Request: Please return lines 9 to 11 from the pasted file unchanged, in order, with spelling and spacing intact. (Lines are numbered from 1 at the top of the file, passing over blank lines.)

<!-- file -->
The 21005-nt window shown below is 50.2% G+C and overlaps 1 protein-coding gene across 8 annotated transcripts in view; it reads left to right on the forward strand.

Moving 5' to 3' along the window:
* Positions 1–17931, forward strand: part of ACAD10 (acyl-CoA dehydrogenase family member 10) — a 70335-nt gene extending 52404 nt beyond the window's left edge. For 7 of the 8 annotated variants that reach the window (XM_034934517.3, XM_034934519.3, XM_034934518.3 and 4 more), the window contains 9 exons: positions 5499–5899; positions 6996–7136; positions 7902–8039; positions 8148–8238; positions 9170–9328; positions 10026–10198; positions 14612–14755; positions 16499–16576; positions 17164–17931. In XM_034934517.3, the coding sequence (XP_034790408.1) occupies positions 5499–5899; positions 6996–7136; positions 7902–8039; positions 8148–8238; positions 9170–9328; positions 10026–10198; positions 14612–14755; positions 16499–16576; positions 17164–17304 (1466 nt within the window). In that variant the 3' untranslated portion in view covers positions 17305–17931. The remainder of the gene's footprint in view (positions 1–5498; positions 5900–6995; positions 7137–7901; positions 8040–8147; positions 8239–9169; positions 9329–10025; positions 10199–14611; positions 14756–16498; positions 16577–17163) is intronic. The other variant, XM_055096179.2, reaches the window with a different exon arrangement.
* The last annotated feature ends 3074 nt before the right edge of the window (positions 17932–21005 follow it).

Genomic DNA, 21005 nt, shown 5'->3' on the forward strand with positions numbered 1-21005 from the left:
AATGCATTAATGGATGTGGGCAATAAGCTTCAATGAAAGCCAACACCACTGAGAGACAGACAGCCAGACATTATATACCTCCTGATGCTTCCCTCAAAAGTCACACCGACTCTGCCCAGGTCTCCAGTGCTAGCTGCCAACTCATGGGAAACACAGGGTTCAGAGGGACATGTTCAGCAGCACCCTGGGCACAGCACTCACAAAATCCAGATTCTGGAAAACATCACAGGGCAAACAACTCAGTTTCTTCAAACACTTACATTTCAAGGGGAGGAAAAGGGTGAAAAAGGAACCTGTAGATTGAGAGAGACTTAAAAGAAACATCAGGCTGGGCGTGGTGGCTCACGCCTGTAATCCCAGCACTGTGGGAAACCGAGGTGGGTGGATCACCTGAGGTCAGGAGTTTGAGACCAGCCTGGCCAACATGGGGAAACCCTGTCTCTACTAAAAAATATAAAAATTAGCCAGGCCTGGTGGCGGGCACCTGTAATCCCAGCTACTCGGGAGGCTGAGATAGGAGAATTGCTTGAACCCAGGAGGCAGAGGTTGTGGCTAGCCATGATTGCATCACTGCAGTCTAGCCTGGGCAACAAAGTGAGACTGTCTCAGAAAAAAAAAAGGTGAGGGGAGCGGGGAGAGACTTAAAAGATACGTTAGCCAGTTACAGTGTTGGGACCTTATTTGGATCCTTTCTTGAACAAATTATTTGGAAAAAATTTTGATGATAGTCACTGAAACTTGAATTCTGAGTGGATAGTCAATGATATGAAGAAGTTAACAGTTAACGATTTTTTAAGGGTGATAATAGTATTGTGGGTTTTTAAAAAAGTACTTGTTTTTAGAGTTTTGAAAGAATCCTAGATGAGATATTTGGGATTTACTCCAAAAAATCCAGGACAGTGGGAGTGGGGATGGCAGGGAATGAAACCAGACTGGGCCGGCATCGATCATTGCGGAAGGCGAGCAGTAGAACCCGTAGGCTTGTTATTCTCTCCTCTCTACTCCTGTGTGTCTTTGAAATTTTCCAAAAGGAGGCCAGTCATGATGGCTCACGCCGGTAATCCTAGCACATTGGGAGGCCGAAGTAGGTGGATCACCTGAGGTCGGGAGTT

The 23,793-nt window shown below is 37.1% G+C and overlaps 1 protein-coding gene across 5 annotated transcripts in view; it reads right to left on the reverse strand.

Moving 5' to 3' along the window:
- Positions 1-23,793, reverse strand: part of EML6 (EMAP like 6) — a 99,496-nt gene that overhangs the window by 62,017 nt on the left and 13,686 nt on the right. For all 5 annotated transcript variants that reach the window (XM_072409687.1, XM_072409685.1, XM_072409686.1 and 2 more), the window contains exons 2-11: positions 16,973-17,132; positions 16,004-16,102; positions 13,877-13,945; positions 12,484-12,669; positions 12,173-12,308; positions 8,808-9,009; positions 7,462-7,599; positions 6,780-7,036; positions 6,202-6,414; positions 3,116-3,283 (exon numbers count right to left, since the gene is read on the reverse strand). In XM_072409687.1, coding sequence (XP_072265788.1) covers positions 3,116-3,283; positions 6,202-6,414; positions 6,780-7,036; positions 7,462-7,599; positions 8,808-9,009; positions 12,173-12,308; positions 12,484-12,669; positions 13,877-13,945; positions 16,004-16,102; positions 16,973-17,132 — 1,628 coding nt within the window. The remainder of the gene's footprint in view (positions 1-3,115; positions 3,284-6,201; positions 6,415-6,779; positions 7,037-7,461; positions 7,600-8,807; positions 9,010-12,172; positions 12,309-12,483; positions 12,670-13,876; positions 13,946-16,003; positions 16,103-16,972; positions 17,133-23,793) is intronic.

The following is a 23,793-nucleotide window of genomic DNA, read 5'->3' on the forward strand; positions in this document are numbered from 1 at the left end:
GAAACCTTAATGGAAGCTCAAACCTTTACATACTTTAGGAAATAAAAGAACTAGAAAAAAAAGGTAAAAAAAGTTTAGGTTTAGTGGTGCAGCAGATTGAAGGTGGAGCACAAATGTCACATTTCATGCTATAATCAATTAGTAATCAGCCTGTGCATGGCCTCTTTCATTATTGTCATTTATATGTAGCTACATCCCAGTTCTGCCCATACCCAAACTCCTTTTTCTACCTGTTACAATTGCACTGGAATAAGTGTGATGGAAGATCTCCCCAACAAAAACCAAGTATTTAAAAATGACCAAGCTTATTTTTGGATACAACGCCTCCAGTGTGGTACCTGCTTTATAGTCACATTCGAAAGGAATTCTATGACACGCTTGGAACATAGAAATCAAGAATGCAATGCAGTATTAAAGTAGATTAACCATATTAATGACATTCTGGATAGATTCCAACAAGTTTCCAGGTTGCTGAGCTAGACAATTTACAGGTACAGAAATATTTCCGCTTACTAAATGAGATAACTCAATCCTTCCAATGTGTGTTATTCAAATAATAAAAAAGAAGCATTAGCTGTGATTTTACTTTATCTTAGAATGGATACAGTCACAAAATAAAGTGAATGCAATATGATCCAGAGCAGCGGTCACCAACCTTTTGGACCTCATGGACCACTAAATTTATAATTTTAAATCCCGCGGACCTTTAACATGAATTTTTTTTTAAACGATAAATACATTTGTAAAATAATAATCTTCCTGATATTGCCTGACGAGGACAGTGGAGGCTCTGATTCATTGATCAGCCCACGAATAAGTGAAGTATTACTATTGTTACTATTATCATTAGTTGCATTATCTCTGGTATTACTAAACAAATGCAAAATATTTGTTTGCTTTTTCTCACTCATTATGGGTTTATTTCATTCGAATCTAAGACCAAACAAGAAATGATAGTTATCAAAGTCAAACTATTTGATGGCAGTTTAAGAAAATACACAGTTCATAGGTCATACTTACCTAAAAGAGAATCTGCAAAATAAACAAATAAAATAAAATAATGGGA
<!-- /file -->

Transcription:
- Positions 1-23,793, reverse strand: part of EML6 (EMAP like 6) — a 99,496-nt gene that overhangs the window by 62,017 nt on the left and 13,686 nt on the right. For all 5 annotated transcript variants that reach the window (XM_072409687.1, XM_072409685.1, XM_072409686.1 and 2 more), the window contains exons 2-11: positions 16,973-17,132; positions 16,004-16,102; positions 13,877-13,945; positions 12,484-12,669; positions 12,173-12,308; positions 8,808-9,009; positions 7,462-7,599; positions 6,780-7,036; positions 6,202-6,414; positions 3,116-3,283 (exon numbers count right to left, since the gene is read on the reverse strand). In XM_072409687.1, coding sequence (XP_072265788.1) covers positions 3,116-3,283; positions 6,202-6,414; positions 6,780-7,036; positions 7,462-7,599; positions 8,808-9,009; positions 12,173-12,308; positions 12,484-12,669; positions 13,877-13,945; positions 16,004-16,102; positions 16,973-17,132 — 1,628 coding nt within the window. The remainder of the gene's footprint in view (positions 1-3,115; positions 3,284-6,201; positions 6,415-6,779; positions 7,037-7,461; positions 7,600-8,807; positions 9,010-12,172; positions 12,309-12,483; positions 12,670-13,876; positions 13,946-16,003; positions 16,103-16,972; positions 17,133-23,793) is intronic.

The following is a 23,793-nucleotide window of genomic DNA, read 5'->3' on the forward strand; positions in this document are numbered from 1 at the left end:
GAAACCTTAATGGAAGCTCAAACCTTTACATACTTTAGGAAATAAAAGAACTAGAAAAAAAAGGTAAAAAAAGTTTAGGTTTAGTGGTGCAGCAGATTGAAGGTGGAGCACAAATGTCACATTTCATGCTATAATCAATTAGTAATCAGCCTGTGCATGGCCTCTTTCATTATTGTCATTTATATGTAGCTACATCCCAGTTCTGCCCATACCCAAACTCCTTTTTCTACCTGTTACAATTGCACTGGAATAAGTGTGATGGAAGATCTCCCCAACAAAAACCAAGTATTTAAAAATGACCAAGCTTATTTTTGGATACAACGCCTCCAGTGTGGTACCTGCTTTATAGTCACATTCGAAAGGAATTCTATGACACGCTTGGAACATAGAAATCAAGAATGCAATGCAGTATTAAAGTAGATTAACCATATTAATGACATTCTGGATAGATTCCAACAAGTTTCCAGGTTGCTGAGCTAGACAATTTACAGGTACAGAAATATTTCCGCTTACTAAATGAGATAACTCAATCCTTCCAATGTGTGTTATTCAAATAATAAAAAAGAAGCATTAGCTGTGATTTTACTTTATCTTAGAATGGATACAGTCACAAAATAAAGTGAATGCAATATGATCCAGAGCAGCGGTCACCAACCTTTTGGACCTCATGGACCACTAAATTTATAATTTTAAATCCCGCGGACCTTTAACATGAATTTTTTTTTAAACGATAAATACATTTGTAAAATAATAATCTTCCTGATATTGCCTGACGAGGACAGTGGAGGCTCTGATTCATTGATCAGCCCACGAATAAGTGAAGTATTACTATTGTTACTATTATCATTAGTTGCATTATCTCTGGTATTACTAAACAAATGCAAAATATTTGTTTGCTTTTTCTCACTCATTATGGGTTTATTTCATTCGAATCTAAGACCAAACAAGAAATGATAGTTATCAAAGTCAAACTATTTGATGGCAGTTTAAGAAAATACACAGTTCATAGGTCATACTTACCTAAAAGAGAATCTGCAAAATAAACAAATAAAATAAAATAATGGGA